It’s time to roll up your 1099, W2s, or other forms to see if you owe Uncle Sam or get a big fat refund. It also means that tax fraud will be everywhere. The IRS will never text you, and while criminals will try to text, email, and more, don’t fall for them.
Unfortunately, thousands of people fall victim to horrible scammers every year. And while it’s a year-round problem, we see a lot during the holidays, and then it peaks in tax season.
Nobody wants to be associated with the Internal Revenue Service, but don’t let that fear get you into trouble with a scammer. Here are some of the most common IRS tax scams, tips to help you spot one, and more details to help you stay safe.
The IRS will not text you
One of the most common scams is an IRS text message. Text fraud is an ongoing problem that comes in a variety of forms. And while the IRS has an exhaustive list of scams and frauds to avoid, texting is a big deal.
In late 2022, the IRS issued a warning to stay vigilant about text messages and never click on suspicious links. According to the tax office “New scam texts encourage taxpayers to click a link or call a phone number where criminals collect their personal or financial information. The tax office Not Send emails or text messages asking for personal or financial information or bank account numbers.”
Any text message mentioning taxes and the IRS is a scam. These are known as smishing or phishing scams, where criminals send an SMS and try to trick you into clicking a link or revealing important personal information.
If you receive an IRS text message, do not click on links, do not call phone numbers, and never give out personal or financial information. I recommend blocking the number immediately (although that rarely helps these days) and deleting the text messages.
How the IRS will contact you
Again, the IRS will never text you. If you’re wondering, “How will the IRS contact me?” We’ve got you covered. According to the official IRS.gov website, almost all contact with taxpayers is through the regular US Postal Service mail delivery system. You will receive a letter, not an SMS or a call.
It’s worth noting that while most IRS contacts are through the mail, there are some instances where they will call you, come to your home, or visit a store. These situations are rare and typically occur when you have a largely overdue tax bill, delinquent tax returns, unfiled tax returns, or delinquent wage payments.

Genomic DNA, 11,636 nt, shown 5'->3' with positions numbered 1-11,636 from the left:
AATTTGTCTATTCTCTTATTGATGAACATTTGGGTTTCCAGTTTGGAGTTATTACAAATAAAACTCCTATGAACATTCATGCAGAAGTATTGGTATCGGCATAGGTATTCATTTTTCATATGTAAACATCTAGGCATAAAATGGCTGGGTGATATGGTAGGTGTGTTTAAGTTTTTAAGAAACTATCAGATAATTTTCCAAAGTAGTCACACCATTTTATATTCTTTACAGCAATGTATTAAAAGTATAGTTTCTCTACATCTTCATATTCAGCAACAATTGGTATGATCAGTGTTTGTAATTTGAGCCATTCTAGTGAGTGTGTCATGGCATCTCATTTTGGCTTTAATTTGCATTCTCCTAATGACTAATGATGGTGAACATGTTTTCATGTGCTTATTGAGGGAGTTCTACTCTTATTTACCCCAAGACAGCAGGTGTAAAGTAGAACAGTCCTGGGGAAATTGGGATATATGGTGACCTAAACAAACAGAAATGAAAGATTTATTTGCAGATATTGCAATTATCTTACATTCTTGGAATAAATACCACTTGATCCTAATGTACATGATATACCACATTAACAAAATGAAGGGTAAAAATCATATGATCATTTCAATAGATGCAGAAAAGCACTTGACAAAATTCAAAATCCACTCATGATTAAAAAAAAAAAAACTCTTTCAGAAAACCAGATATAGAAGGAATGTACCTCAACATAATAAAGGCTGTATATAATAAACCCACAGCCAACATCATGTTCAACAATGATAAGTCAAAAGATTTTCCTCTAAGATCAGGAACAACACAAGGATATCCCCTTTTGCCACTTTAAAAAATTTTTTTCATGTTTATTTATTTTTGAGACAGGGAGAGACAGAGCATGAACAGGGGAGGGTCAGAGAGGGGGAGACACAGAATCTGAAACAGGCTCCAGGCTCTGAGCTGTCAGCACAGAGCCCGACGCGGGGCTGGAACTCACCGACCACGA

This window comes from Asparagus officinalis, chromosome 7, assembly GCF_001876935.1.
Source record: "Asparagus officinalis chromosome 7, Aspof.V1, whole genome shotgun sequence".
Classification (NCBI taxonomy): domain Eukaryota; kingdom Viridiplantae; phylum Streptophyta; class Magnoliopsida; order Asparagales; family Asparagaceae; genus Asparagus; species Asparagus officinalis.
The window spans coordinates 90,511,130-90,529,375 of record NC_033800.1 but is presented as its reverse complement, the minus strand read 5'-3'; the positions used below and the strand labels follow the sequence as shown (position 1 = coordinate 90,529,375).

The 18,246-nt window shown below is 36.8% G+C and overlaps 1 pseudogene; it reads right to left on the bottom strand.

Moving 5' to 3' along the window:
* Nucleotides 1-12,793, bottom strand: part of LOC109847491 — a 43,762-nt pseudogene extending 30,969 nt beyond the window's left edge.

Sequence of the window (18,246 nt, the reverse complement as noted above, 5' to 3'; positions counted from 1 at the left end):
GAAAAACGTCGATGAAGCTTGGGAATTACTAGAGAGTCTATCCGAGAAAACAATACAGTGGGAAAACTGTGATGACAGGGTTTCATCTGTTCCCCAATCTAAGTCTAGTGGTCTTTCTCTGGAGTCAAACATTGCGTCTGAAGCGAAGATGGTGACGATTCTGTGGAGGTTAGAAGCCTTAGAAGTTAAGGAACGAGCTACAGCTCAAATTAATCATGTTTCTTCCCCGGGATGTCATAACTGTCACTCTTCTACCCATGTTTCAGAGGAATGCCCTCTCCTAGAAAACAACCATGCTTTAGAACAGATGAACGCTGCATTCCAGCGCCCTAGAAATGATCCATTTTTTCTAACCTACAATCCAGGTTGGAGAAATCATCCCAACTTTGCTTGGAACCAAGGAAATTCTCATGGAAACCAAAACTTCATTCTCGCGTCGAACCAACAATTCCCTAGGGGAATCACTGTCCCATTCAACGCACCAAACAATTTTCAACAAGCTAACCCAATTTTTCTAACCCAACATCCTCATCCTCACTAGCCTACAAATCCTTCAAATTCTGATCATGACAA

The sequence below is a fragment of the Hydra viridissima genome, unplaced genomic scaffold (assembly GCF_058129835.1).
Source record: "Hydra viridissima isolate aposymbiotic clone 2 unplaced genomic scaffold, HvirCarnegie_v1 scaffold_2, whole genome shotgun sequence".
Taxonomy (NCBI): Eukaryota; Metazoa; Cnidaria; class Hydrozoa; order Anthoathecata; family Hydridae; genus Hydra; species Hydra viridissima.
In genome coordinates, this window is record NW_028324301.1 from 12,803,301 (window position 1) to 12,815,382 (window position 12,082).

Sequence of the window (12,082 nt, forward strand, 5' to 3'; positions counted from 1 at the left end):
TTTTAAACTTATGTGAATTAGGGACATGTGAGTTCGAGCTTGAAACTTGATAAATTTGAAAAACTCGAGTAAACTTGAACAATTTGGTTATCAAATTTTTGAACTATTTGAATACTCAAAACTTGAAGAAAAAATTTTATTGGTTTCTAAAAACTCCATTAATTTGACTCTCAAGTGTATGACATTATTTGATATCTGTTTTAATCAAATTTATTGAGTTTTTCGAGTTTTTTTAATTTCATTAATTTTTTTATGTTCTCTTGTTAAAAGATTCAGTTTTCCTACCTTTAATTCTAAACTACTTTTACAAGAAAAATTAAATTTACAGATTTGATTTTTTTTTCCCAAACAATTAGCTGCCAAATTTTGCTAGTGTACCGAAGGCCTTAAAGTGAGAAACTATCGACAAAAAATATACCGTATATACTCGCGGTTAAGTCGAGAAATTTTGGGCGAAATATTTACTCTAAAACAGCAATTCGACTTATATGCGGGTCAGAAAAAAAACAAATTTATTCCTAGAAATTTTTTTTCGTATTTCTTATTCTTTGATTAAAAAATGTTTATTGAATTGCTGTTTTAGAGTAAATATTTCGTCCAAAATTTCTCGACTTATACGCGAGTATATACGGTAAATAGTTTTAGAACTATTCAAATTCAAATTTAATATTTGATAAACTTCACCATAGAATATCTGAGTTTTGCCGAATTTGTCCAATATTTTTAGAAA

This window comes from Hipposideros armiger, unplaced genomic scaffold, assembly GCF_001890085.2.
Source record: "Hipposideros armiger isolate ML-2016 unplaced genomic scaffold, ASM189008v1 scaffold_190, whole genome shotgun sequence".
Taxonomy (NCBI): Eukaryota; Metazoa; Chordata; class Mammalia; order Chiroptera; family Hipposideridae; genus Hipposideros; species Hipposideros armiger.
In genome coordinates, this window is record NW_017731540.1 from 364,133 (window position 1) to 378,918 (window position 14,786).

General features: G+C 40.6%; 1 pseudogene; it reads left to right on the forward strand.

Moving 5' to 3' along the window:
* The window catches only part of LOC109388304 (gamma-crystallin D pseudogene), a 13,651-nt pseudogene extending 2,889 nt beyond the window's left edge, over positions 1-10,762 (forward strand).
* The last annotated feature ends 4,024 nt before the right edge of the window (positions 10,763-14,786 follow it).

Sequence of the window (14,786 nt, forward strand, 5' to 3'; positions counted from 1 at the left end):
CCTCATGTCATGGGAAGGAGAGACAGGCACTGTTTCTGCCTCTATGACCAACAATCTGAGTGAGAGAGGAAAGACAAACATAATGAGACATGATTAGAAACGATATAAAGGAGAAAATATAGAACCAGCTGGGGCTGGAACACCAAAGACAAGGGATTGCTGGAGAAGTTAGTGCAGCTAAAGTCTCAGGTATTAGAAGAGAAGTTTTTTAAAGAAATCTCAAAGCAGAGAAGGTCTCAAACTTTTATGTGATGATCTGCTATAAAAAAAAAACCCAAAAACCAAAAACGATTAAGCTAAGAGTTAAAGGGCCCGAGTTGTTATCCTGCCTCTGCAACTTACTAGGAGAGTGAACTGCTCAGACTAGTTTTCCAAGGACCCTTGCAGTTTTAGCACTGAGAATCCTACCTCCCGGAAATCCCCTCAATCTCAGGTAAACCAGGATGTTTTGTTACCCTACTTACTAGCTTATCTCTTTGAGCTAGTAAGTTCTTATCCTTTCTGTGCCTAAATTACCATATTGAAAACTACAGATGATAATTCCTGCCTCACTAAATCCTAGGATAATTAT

Occasionally, the IRS will visit a company during an audit or investigation. However, it is important to note that in almost every scenario, you will first receive a letter in the mail.
Be careful with calls, emails and more
More and more people hesitate when it comes to shady text messages, which is why scammers are getting more sophisticated. They try phone calls, emails, or even create a fake website that looks very similar to the IRS government website to trick victims.
Now that you know how the IRS will contact you, look out for other methods. If you receive calls or emails, whether threatening or not, it’s probably a scam. This is especially true if you haven’t received anything in the mail yet. The IRS will first issue countless letters before even resorting to phone calls.
And while it sounds harsh, use some common sense. Many scammers claim to work for the IRS and say you’re returning taxes, misfiled them, or have a balance and owe a penalty fee. In this case you will be notified by email.
If you get a call from someone claiming to work for the IRS and want you to pay for gift cards, that should be an obvious red flag. What does the government do with a gift certificate? Nothing, this is cheating!
Stay away from IRS calls, emails, voicemails, social media contacts, or anyone calling for financial information. You should never give out your debit card, credit card or bank details. The IRS will not ask for it over the phone either.
Even if you get threatening phone calls or voicemails telling you you’re going to jail, losing your driver’s license, or losing your home. TThe IRS must follow the taxpayer’s Bill of Rights, which allows you to to appeal in any case. You will never accidentally receive a threatening call or text.
You should also watch out for phone calls from “tax charities” claiming that if you donate to a good cause it would be a write-off. These exist, but random calls about them are a red flag. Last but not least, if you have already been a victim of a scam, you are likely to become the target of “recovery scams” where someone claims they can help.
If you’ve been scammed, contact a physical store near you and don’t deal with a stranger over the phone.
How to report IRS fraud
In the unfortunate event that you get scammed, or even if you didn’t fall for it, you should report any IRS scams to the right channels. There are several ways to do this, depending on the situation.
First, report all tax fraud to the IRS and file a complaint with the FTC. You can forward emails or send suspicious phone numbers to an IRS email which is [email protected] And while most SMS and call scammers spoof phone numbers, it’s still worth reporting them to the proper authorities. Then send information to the Treasury Inspector General for Tax Administration (TIGTA) on its website or by calling TIGTA at 1-800-366-4484.
In closing, we would like to mention that we have touched on just a few of the many different situations, scams and scams that are taking place these days. Fortunately, the IRS produces a “dirty dozen” report on tax fraud each year, and you can learn more from those reports.
Use caution and common sense, never trust strangers and stay safe out there.
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